Car buyers may want to warm up their wallets if they want to warm up their backsides. That’s because automakers and subscription fees are likely here to stay whether we want them or not. According to a recent study by Cox Automotive, that answer for many shoppers is “or not,” and guess what: that’s probably not going to change anything. This week, Cox said that it surveyed more than 2,000 shoppers and found only roughly one in five was familiar with the concept of subscription items offered by automakers, and more than two out of three said if certain features were only available via subscription, they’d take their money elsewhere.
“As consumer familiarity is low, automakers will have to be careful in how they present (a features on demand) strategy and make sure not to turn off shoppers from the start,” Vanessa Ton, senior manager of market and customer research at Cox Automotive, said in a statement. “Our research suggests that free trial periods might be one way to approach the issue.”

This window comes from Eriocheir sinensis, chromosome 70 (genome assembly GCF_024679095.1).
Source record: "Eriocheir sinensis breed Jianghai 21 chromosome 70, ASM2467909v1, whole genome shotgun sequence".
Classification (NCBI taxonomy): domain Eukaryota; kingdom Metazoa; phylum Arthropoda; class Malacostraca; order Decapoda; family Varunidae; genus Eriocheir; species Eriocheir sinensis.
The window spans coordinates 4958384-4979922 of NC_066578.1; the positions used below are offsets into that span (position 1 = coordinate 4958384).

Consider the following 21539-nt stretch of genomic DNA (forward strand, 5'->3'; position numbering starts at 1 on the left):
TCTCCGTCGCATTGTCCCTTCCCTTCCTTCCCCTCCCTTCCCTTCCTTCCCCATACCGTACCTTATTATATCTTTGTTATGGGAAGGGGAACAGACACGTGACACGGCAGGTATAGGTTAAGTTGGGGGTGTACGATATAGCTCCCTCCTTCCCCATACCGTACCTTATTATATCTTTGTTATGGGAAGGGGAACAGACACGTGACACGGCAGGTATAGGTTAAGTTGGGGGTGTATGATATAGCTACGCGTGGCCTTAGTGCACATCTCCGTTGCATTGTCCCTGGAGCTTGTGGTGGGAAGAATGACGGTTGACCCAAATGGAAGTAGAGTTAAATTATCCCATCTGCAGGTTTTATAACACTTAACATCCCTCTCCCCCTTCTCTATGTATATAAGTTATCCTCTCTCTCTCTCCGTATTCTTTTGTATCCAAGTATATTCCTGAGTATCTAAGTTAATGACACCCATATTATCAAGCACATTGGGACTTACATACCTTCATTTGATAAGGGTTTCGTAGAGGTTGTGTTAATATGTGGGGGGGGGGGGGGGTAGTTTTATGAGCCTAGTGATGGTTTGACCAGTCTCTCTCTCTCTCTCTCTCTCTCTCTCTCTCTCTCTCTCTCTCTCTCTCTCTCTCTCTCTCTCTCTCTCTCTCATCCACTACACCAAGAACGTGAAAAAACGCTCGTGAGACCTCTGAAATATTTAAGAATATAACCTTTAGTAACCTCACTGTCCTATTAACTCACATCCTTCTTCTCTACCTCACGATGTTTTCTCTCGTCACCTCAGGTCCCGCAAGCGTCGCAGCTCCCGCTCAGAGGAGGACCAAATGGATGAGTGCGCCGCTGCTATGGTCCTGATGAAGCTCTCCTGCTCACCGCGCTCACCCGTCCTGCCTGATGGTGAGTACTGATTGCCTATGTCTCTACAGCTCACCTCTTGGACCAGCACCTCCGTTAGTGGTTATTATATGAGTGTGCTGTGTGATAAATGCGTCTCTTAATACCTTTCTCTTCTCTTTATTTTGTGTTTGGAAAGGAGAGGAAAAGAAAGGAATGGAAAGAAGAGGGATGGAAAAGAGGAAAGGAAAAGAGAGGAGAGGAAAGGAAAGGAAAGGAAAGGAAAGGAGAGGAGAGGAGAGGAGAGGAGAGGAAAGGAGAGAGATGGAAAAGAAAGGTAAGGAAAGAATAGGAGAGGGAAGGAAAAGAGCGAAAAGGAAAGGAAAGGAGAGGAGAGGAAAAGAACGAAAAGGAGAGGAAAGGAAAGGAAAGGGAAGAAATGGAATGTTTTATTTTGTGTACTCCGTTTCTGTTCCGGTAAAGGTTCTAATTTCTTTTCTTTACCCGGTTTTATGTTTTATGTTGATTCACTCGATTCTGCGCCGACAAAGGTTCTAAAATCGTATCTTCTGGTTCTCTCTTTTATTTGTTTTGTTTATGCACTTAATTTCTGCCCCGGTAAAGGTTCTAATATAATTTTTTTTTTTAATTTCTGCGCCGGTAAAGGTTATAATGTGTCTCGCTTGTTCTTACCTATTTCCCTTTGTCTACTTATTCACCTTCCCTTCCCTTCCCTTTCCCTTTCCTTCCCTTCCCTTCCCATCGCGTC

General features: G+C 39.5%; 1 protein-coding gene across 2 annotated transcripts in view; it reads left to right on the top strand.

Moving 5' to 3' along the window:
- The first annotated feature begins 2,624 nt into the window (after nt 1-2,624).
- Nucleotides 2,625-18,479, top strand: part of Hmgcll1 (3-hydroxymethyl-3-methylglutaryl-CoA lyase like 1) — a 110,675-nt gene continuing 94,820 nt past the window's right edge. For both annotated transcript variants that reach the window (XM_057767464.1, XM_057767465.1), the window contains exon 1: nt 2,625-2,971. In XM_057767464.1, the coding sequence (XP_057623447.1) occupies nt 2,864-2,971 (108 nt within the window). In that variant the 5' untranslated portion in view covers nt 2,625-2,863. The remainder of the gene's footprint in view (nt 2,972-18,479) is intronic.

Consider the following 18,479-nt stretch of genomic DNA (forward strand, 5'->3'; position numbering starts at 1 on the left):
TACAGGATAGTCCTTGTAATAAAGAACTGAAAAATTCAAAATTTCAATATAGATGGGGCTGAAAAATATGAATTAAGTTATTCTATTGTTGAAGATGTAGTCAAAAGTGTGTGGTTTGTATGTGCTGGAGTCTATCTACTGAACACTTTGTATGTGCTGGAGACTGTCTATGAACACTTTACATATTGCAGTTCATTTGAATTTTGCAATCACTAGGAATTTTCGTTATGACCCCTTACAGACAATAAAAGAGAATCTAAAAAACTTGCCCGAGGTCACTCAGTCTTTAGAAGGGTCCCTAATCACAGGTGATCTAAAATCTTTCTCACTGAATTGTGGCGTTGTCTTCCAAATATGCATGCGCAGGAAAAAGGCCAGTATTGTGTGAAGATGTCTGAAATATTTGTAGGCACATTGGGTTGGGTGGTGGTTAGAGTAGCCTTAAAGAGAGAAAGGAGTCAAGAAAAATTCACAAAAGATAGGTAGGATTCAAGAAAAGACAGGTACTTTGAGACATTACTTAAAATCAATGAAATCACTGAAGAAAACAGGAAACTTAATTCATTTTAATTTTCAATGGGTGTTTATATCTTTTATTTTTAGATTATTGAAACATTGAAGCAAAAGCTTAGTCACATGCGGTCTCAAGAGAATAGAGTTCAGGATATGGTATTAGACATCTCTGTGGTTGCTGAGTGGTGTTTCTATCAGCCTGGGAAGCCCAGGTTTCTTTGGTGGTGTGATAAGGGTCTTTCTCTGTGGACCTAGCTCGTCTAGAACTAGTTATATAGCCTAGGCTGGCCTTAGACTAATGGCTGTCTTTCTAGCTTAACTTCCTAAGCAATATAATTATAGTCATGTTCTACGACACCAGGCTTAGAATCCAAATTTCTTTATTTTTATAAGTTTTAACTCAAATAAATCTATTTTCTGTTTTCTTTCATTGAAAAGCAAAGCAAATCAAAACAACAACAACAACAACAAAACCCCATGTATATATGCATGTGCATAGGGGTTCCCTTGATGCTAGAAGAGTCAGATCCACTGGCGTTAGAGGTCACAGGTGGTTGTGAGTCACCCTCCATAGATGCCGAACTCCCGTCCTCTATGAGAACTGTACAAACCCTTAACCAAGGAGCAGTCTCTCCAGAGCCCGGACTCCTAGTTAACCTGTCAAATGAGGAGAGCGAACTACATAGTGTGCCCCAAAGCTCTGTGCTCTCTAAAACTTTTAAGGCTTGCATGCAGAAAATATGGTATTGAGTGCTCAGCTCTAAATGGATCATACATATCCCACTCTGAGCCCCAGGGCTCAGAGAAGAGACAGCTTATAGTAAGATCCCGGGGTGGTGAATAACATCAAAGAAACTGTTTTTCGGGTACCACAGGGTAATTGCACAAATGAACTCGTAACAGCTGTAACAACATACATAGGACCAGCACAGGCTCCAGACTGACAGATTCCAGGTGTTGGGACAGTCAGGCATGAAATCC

Automakers from BMW to Mercedes and others have dabbled in the concept so far, although that’s likely to ramp up in the next few years as EVs become more prevalent. As aftersales and service revenue dwindles, it’s likely that subscription fees will take over as a means for car companies to recoup money lost on the production of EVs or maintain revenue from cars already sold. The bad news? Shoppers are hip to that. According to Cox, 3 out of 4 shoppers agreed with the statement, “Features on Demand will allow automakers to make more money,” which isn’t a stretch because it’s mostly true.
That apparently won’t dissuade General Motors and others from jumping into the fray and offering subscriptions in cars. The good news for them? Most shoppers said they would consider a brand’s add-on if a free trial was offered, and nearly half said they’d keep a car longer if it could be upgraded during its lifecycle. People said features such as phone-as-a-key, antitheft devices, in-car Wi-Fi, and parking assistance would be worth paying for. Heated seats and steering wheels? Ehhhh.
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